15. That’s nice, but I’m a busy (wo)man. Why is combinatorics, and discrete math more generally, important for our students to know, for us to teach, or to spend time in our classes?

  16. Why counting is important • Per David Patrick, author of The Art of Problem Solving: Introduction to Counting & Probability, discrete math: • … is essential to college-level mathematics and beyond. • … is the mathematics of computing. • … is very much “real world” mathematics. • … shows up on most middle and high school math contests • … teaches mathematical reasoning and proof techniques. • … is fun. See article at http://www.artofproblemsolving.com/Resources/.

  17. What are some basic principles? • Multiplication principle • Addition principle • Permutations • Over-counting • Combinations • Complementary counting • Probability

  18. What counting is usually included? • What topics are included and when? • 5th grade ILS: Multiplication principle • 8th grade ILS: Combinations and permutations • By PSAE: Binomial expansion & probability • What kinds of problems are usually used? • Do we have to wait so long? • What else can counting help students learn?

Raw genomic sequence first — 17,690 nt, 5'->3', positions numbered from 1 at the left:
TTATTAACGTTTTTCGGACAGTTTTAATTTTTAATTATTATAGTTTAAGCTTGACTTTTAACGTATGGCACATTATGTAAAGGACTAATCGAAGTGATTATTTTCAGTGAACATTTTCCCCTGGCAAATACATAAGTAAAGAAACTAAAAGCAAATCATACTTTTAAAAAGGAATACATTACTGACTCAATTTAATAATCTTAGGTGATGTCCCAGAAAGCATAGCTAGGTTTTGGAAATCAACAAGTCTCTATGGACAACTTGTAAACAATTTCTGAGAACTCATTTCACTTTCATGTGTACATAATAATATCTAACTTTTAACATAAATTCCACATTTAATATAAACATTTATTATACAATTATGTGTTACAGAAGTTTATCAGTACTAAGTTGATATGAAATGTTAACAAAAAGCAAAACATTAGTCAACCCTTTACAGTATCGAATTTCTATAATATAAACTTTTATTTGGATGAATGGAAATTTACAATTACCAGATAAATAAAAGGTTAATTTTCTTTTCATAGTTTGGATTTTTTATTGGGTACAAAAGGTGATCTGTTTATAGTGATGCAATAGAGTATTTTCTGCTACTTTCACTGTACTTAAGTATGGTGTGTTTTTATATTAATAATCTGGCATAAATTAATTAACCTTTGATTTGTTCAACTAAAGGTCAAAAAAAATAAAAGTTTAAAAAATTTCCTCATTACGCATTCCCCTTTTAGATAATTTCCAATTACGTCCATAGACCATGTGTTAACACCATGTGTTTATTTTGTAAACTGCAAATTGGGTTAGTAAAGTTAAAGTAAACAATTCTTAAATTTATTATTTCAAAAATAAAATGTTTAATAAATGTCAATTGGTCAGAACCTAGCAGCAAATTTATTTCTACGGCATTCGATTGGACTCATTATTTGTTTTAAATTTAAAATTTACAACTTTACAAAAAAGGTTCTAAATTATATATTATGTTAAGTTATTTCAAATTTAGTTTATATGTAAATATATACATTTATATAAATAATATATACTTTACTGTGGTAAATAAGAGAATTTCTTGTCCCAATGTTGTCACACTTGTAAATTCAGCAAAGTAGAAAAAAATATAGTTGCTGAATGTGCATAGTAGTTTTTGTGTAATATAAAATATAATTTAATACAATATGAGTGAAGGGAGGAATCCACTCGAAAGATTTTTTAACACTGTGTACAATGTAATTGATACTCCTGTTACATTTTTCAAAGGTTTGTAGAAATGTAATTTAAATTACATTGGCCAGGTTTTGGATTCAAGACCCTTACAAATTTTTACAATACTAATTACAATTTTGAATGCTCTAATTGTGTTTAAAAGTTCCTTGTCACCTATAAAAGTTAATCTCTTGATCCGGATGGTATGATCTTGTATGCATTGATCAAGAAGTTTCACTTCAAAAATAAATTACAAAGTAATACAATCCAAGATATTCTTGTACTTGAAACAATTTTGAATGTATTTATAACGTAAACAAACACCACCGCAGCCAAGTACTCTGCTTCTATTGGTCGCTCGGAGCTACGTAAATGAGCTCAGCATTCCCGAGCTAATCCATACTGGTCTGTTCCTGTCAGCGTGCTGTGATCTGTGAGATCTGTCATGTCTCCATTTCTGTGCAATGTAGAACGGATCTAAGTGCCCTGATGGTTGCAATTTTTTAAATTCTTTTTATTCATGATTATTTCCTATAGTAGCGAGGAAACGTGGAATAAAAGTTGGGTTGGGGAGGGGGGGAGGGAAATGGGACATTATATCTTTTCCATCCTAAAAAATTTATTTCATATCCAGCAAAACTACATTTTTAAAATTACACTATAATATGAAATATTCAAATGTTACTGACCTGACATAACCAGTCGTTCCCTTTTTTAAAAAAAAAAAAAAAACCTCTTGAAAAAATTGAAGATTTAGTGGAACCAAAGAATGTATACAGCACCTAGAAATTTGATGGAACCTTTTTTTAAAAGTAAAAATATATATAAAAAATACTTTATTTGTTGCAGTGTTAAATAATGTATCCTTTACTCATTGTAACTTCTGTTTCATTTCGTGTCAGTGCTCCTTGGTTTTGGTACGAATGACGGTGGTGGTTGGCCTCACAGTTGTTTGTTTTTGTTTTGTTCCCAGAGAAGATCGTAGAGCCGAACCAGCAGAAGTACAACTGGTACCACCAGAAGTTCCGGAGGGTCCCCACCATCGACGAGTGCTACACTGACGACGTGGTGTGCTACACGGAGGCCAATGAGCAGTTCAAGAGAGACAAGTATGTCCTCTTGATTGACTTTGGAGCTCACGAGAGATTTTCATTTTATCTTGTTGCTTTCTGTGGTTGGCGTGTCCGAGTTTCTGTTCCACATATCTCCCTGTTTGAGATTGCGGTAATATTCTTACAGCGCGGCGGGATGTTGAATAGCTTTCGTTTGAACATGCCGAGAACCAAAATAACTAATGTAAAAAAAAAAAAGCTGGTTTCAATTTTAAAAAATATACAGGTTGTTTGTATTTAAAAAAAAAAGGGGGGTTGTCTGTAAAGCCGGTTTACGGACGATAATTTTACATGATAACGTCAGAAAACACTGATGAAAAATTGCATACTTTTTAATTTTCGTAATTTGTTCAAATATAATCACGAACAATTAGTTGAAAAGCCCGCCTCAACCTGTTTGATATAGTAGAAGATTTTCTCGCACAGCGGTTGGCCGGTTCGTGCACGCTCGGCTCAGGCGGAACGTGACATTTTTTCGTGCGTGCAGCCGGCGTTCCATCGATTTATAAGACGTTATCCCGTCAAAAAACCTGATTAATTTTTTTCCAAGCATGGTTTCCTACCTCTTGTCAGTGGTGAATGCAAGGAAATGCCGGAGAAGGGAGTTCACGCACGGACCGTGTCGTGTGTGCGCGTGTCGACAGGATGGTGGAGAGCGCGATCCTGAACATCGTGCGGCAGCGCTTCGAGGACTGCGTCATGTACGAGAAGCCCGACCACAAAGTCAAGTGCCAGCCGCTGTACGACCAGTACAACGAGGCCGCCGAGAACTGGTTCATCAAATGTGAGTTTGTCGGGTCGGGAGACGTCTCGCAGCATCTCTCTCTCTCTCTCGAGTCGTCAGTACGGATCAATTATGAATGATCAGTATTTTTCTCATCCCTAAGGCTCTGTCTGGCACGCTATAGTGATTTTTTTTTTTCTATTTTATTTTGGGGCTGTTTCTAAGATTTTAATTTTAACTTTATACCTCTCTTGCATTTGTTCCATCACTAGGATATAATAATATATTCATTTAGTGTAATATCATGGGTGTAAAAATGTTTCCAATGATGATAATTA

19. How Mathematicians Think “If we wish to talk about mathematics in a way that includes acts of creativity and understanding, then we must be prepared to adopt a different point of view from the one in most books about mathematics and science. When mathematics is viewed as content, it is lifeless and static…” – William Byers

  20. Imagine Math Day at Harvey Mudd “[We need] opportunities to remind [our]selves why teaching, learning, and creating math can be useful, rewarding and fulfilling. [We] need to be aware of the powerful role that math can play in the lives of [our] students… because [math can] be an effective vehicle for teaching students valuable ‘habits of mind.’” – Yong and Orrison, MAA Focus, 2008